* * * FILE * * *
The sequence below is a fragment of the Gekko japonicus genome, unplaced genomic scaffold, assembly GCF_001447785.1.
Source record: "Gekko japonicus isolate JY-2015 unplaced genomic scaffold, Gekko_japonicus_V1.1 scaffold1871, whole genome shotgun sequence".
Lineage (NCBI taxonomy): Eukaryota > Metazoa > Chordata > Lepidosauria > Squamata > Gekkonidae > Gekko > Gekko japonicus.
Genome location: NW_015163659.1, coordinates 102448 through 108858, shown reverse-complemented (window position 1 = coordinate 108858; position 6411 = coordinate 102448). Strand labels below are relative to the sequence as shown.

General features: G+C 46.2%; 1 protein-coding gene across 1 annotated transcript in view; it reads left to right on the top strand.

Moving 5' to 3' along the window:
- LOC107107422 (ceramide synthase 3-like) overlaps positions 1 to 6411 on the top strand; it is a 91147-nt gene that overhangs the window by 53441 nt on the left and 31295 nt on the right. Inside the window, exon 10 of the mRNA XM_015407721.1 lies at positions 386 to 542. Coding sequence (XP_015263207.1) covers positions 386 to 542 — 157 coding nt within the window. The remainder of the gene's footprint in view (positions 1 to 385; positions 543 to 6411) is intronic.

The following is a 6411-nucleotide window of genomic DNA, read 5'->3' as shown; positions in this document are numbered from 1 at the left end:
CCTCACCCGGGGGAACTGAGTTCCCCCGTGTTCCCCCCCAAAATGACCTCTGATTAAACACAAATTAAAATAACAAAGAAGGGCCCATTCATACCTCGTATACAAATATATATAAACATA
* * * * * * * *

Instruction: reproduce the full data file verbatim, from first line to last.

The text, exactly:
The sequence below is a fragment of the Gekko japonicus genome, unplaced genomic scaffold, assembly GCF_001447785.1.
Source record: "Gekko japonicus isolate JY-2015 unplaced genomic scaffold, Gekko_japonicus_V1.1 scaffold1871, whole genome shotgun sequence".
Lineage (NCBI taxonomy): Eukaryota > Metazoa > Chordata > Lepidosauria > Squamata > Gekkonidae > Gekko > Gekko japonicus.
Genome location: NW_015163659.1, coordinates 102448 through 108858, shown reverse-complemented (window position 1 = coordinate 108858; position 6411 = coordinate 102448). Strand labels below are relative to the sequence as shown.

General features: G+C 46.2%; 1 protein-coding gene across 1 annotated transcript in view; it reads left to right on the top strand.

Moving 5' to 3' along the window:
- LOC107107422 (ceramide synthase 3-like) overlaps positions 1 to 6411 on the top strand; it is a 91147-nt gene that overhangs the window by 53441 nt on the left and 31295 nt on the right. Inside the window, exon 10 of the mRNA XM_015407721.1 lies at positions 386 to 542. Coding sequence (XP_015263207.1) covers positions 386 to 542 — 157 coding nt within the window. The remainder of the gene's footprint in view (positions 1 to 385; positions 543 to 6411) is intronic.

The following is a 6411-nucleotide window of genomic DNA, read 5'->3' as shown; positions in this document are numbered from 1 at the left end:
CCTCACCCGGGGGAACTGAGTTCCCCCGTGTTCCCCCCCAAAATGACCTCTGATTAAACACAAATTAAAATAACAAAGAAGGGCCCATTCATACCTCGTATACAAATATATATAAACATA